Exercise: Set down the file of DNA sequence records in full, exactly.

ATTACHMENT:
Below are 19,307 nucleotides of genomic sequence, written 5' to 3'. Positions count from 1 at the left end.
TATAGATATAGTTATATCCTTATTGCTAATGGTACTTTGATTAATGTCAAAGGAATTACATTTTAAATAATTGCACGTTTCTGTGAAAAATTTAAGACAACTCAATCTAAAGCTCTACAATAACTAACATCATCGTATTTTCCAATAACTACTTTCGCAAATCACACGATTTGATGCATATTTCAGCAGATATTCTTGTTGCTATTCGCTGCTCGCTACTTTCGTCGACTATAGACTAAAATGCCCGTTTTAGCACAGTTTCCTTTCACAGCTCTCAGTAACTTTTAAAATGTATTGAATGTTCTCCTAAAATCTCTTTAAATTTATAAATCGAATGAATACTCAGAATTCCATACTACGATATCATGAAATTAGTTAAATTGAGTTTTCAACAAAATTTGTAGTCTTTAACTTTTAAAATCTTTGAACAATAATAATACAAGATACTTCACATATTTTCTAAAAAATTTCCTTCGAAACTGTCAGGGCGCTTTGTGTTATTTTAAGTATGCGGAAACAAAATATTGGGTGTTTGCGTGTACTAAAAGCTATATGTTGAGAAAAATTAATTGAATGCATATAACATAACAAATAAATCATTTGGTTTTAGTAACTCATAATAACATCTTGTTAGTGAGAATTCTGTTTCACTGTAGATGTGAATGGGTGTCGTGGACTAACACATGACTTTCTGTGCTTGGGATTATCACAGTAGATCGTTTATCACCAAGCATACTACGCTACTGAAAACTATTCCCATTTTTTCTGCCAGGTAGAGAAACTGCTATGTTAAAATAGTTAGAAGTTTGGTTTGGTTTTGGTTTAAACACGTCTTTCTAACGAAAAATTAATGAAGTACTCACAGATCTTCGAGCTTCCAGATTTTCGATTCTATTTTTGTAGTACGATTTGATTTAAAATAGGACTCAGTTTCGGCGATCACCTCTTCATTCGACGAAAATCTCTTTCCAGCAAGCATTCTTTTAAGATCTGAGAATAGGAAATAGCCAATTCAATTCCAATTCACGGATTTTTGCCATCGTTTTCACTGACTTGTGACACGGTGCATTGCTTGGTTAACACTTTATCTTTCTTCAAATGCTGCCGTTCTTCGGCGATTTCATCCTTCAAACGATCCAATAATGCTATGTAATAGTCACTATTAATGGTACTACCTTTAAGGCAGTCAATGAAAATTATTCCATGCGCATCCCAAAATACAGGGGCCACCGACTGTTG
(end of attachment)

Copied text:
Below are 19,307 nucleotides of genomic sequence, written 5' to 3'. Positions count from 1 at the left end.
TATAGATATAGTTATATCCTTATTGCTAATGGTACTTTGATTAATGTCAAAGGAATTACATTTTAAATAATTGCACGTTTCTGTGAAAAATTTAAGACAACTCAATCTAAAGCTCTACAATAACTAACATCATCGTATTTTCCAATAACTACTTTCGCAAATCACACGATTTGATGCATATTTCAGCAGATATTCTTGTTGCTATTCGCTGCTCGCTACTTTCGTCGACTATAGACTAAAATGCCCGTTTTAGCACAGTTTCCTTTCACAGCTCTCAGTAACTTTTAAAATGTATTGAATGTTCTCCTAAAATCTCTTTAAATTTATAAATCGAATGAATACTCAGAATTCCATACTACGATATCATGAAATTAGTTAAATTGAGTTTTCAACAAAATTTGTAGTCTTTAACTTTTAAAATCTTTGAACAATAATAATACAAGATACTTCACATATTTTCTAAAAAATTTCCTTCGAAACTGTCAGGGCGCTTTGTGTTATTTTAAGTATGCGGAAACAAAATATTGGGTGTTTGCGTGTACTAAAAGCTATATGTTGAGAAAAATTAATTGAATGCATATAACATAACAAATAAATCATTTGGTTTTAGTAACTCATAATAACATCTTGTTAGTGAGAATTCTGTTTCACTGTAGATGTGAATGGGTGTCGTGGACTAACACATGACTTTCTGTGCTTGGGATTATCACAGTAGATCGTTTATCACCAAGCATACTACGCTACTGAAAACTATTCCCATTTTTTCTGCCAGGTAGAGAAACTGCTATGTTAAAATAGTTAGAAGTTTGGTTTGGTTTTGGTTTAAACACGTCTTTCTAACGAAAAATTAATGAAGTACTCACAGATCTTCGAGCTTCCAGATTTTCGATTCTATTTTTGTAGTACGATTTGATTTAAAATAGGACTCAGTTTCGGCGATCACCTCTTCATTCGACGAAAATCTCTTTCCAGCAAGCATTCTTTTAAGATCTGAGAATAGGAAATAGCCAATTCAATTCCAATTCACGGATTTTTGCCATCGTTTTCACTGACTTGTGACACGGTGCATTGCTTGGTTAACACTTTATCTTTCTTCAAATGCTGCCGTTCTTCGGCGATTTCATCCTTCAAACGATCCAATAATGCTATGTAATAGTCACTATTAATGGTACTACCTTTAAGGCAGTCAATGAAAATTATTCCATGCGCATCCCAAAATACAGGGGCCACCGACTGTTG